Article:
The Historic Breweries of Duluth & Superior
by Tony Dierckins and Pete Clure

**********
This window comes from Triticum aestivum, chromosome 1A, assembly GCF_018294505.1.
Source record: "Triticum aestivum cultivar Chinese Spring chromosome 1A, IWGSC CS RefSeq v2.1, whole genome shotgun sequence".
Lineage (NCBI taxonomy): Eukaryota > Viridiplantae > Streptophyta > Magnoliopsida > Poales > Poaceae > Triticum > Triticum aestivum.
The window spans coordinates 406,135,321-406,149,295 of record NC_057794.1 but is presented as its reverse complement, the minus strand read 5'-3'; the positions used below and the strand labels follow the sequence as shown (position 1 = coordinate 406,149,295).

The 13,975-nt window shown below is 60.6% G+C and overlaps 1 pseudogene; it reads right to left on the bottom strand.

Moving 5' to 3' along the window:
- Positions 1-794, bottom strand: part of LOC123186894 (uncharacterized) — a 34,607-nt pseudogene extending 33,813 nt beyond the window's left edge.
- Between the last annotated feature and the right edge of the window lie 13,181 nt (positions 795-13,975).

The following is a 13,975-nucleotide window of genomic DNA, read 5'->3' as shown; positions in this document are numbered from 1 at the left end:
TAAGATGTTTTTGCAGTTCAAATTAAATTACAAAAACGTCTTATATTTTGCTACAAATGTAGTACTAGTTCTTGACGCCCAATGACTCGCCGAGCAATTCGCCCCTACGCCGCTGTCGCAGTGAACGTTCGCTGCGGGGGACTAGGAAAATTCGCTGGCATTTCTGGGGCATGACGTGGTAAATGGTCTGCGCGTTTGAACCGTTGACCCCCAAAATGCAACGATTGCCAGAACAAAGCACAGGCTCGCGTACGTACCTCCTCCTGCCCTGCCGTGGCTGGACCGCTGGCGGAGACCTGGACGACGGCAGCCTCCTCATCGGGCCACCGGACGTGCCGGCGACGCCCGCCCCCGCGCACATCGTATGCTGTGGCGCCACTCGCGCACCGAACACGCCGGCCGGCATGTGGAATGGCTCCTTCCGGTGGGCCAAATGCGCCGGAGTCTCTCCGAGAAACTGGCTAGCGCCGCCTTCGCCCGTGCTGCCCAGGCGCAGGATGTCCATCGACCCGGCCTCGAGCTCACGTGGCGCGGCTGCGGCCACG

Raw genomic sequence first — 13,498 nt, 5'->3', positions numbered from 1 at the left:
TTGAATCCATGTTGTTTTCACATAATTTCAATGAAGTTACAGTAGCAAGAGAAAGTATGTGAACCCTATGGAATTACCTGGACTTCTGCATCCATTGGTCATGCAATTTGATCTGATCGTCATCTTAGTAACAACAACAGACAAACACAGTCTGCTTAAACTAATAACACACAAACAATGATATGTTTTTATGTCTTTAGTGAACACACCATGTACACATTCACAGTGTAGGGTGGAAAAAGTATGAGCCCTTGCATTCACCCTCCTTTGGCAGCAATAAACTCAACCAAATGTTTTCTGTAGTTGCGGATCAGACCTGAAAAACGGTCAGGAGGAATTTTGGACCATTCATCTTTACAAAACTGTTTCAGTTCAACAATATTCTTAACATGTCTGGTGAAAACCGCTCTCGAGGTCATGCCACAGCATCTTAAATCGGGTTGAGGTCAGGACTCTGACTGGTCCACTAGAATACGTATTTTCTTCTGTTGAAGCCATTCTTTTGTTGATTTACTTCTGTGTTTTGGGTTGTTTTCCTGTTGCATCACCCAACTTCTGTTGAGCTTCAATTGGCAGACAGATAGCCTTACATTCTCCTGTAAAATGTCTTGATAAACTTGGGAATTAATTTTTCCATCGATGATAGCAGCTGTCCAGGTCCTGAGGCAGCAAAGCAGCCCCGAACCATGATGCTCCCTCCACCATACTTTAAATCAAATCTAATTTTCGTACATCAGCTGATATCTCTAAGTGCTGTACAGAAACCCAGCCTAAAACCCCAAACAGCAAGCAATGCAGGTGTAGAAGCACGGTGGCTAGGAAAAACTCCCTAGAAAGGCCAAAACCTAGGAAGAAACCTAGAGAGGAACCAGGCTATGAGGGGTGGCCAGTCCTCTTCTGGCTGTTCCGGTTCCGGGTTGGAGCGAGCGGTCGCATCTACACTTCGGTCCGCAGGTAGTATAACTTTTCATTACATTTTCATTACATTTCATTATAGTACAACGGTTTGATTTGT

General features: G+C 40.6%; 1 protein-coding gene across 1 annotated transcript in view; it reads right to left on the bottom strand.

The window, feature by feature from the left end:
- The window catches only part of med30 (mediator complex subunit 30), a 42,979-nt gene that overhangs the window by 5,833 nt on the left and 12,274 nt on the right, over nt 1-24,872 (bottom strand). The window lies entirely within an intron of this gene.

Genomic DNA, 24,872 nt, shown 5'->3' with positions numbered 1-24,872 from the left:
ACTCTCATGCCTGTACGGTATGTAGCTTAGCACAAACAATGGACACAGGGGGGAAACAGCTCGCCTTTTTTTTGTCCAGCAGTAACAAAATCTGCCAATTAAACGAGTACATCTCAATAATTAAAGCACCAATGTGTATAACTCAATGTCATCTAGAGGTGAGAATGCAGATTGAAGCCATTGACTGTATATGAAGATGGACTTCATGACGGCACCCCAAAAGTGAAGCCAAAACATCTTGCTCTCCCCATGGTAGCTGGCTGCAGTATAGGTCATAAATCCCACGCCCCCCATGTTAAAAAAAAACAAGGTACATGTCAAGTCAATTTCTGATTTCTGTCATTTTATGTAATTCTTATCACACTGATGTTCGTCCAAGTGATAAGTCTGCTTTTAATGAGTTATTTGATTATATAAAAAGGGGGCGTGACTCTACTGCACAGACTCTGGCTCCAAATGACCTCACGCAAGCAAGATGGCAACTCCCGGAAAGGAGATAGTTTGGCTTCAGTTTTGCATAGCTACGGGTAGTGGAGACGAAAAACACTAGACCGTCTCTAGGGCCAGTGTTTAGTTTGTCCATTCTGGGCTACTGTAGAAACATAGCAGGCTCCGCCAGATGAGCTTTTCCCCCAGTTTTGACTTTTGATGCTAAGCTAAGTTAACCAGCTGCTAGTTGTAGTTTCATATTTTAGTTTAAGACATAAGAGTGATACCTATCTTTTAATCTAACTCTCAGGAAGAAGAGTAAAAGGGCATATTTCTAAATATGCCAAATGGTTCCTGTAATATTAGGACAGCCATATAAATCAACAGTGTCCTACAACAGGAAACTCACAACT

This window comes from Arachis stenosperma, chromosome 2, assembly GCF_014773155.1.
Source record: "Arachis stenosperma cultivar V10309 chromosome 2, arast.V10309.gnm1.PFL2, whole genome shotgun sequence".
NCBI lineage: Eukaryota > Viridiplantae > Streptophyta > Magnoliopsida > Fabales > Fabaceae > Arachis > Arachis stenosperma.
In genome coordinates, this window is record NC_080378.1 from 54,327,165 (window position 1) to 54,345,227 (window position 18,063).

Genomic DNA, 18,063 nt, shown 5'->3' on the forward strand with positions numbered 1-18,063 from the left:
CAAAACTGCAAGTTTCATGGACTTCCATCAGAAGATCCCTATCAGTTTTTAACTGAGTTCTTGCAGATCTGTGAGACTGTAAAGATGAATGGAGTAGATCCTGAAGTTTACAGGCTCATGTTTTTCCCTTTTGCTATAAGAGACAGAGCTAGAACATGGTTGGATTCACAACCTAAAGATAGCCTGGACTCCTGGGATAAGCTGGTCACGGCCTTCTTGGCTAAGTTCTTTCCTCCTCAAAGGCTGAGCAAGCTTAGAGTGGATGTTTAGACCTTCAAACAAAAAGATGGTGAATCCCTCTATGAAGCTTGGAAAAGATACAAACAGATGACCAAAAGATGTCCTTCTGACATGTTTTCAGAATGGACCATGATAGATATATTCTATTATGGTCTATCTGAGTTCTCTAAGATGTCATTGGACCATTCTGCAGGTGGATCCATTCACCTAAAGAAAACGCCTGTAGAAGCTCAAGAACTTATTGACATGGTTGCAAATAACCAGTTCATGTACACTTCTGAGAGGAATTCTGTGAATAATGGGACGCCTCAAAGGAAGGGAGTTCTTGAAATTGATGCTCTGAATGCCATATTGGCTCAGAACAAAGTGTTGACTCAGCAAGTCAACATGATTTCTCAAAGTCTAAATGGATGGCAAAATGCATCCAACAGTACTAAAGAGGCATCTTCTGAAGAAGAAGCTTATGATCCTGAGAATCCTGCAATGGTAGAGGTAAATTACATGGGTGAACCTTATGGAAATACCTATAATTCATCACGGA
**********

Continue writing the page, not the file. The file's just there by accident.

In 1859 an out-of-work German immigrant barrel-maker and three of his friends with carpentry skills borrowed some lumber and built a brewery along a stream at the northwestern tip of Lake Superior. Meanwhile, across the bay in Superior, Wisconsin, two French brothers had the same idea and began making beer to sell to the few pioneers that remained after the Financial Panic of 1857 decimated the local population. As the region experienced booms and busts over the next forty years, the beer brewing industry would boom and bust right along with the local economy. By 1885 brewing had ceased in Superior, but that tiny brewery on the creek had become Duluth’s A. Fitger’s Lake Superior Brewery. Twenty years later Duluth had three majors breweries and Superior had one of its own. These four historic breweries somehow weathered the Temperance Movement and Prohibition to emerge in the 1930s to once again serve not only beer, but their communities as major employers—only to face stiff competition following World War II when industry giants began swallowing up up small, regional breweries. By 1972, the Twin Ports brewing industry was dead. Today, thanks to the craft brewing industry, the Twin Ports are home to more breweries than ever. Filled with hundreds of historic and modern photos, Naturally Brewed, Naturally Better traces the history of the Twin Ports brewing industry from the 1850s to the 1970s and introduces readers to today’s brewers. The book is still a work in progress, so in the meantime enjoy a brief history of brewing in Duluth from our book Lost Duluth.